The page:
• two are so different. If you're stuck between one surgical and one non-surgical field, it's

  • likely because you haven't gotten enough exposure to each. And as many surgeons will tell you,

  • only do surgery if you can't imagine yourself doing anything elsereason being it's

  • extremely demanding. After that, it's common to focus on things

  • like work-life balance, bread and butter, and the patient population. But don't forget

  • often overlooked considerations, such as the long term viability of the specialty. After

  • all, you'll likely be practicing for at least a few decades. Some questions to ponder include

  • whether or not there is a high likelihood that the demand for that type of specialist

  • will decrease in the future based on new technologies. Are dynamics changing due to midlevel scope

  • creep, thus reducing the need for physicians in that specialty? Is it already saturated

  • and is the job market highly competitive? These are concerns very much impacting several

  • specialties today. Your specialty decision will also determine

  • how hardcore you need to be in medical school, which ties in with the previous point. If

  • you want to become a plastic surgeon or orthopedic surgeon, your experience of medical school

  • will be completely different than if you were trying to match into anesthesiology or family

  • medicine or emergency medicine. Everyone needs a mentor to most effectively

  • navigate through the gauntlet that is medical school. Mentors will shape your approach to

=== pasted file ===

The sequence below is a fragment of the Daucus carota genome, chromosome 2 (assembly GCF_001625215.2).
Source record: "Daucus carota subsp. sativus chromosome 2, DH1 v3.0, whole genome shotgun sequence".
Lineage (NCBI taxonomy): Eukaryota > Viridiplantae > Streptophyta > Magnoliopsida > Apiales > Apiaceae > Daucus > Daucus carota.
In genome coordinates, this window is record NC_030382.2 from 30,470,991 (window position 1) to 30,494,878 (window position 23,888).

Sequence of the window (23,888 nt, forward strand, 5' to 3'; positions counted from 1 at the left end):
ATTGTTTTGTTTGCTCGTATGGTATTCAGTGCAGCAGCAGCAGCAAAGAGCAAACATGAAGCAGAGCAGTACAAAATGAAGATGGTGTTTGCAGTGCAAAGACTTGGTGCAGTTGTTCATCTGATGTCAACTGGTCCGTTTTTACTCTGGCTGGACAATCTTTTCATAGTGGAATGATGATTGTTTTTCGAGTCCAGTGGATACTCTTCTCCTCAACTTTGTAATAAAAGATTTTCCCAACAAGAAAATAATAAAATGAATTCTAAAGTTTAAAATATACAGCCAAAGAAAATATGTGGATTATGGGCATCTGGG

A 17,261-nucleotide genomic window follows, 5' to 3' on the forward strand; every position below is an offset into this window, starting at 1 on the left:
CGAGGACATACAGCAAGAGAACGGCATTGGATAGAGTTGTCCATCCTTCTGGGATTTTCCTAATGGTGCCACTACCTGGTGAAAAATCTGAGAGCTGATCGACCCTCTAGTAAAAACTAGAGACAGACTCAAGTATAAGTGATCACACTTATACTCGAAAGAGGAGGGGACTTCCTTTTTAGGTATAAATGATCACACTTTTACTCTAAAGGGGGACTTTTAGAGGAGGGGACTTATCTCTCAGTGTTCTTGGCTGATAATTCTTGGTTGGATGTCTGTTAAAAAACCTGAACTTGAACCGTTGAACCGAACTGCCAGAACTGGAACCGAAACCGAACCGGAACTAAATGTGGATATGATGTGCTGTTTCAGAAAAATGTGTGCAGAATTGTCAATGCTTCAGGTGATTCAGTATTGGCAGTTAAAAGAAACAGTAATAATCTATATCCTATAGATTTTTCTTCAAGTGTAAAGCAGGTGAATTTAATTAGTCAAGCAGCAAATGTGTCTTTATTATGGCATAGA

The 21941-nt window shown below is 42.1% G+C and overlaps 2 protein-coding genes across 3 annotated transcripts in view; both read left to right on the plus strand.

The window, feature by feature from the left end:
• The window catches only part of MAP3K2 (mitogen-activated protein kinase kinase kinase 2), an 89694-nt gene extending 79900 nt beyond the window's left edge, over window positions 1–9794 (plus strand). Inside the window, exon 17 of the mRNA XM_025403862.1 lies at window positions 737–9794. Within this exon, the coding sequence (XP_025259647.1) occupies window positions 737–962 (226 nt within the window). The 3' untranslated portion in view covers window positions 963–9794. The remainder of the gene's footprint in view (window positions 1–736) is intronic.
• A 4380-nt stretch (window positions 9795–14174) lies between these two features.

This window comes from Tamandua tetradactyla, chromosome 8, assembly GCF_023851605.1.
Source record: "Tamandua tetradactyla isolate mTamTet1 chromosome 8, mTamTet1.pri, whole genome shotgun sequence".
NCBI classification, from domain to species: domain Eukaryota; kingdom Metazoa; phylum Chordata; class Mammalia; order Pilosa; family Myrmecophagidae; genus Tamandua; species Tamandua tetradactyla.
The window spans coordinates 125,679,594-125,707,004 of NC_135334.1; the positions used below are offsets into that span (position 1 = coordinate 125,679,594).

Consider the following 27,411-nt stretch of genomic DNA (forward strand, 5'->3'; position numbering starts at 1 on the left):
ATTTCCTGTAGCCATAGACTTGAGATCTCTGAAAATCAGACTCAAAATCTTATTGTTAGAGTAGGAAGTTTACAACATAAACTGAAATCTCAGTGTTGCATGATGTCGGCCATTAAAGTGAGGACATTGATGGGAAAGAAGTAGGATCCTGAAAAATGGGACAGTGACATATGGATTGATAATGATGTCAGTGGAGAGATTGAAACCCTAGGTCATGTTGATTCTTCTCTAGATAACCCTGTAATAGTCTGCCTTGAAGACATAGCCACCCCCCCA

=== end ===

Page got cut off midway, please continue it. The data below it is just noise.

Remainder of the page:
• medical school and your future career as a physician. They'll tell you what to prioritize,

  • and what not to waste time on. They'll offer useful guidance, and if you have a few different

  • mentors, great, as they can provide various perspectives, allowing you to make well informed

  • decisions. Ideally, you want that mentor to be in your

  • intended specialty, but it doesn't always have to be the case. One of my mentors was

  • in internal medicine and I found tremendous value in that relationship, even though I

  • went into plastic surgery. I simply had additional mentors within plastic surgery who could speak

  • to the specifics of the field. There's no single way to find a mentor, but

  • it generally requires a bit of work and a bit of luck. For many, their research principal

  • investigators become mentors. Or perhaps it's the clinical preceptor that you rotate with.

  • Maybe you've befriended some upperclassmen who can offer guidance in navigating your

  • specific medical school, rotations, and hospitals. In extracurriculars, like Free Clinic, you

  • may take a particular liking to one of the doctors there and begin a mentor-mentee relationship.

  • There's no right or wrong, but always respect your mentor's time, maintain integrity, and

  • keep your word. Finally, be careful with regards to the inputs

  • and resources you choose in medical school. If you're constantly reading SDN, a place

  • riddled with neuroses and anxieties, then don't be surprised if you find neurotic and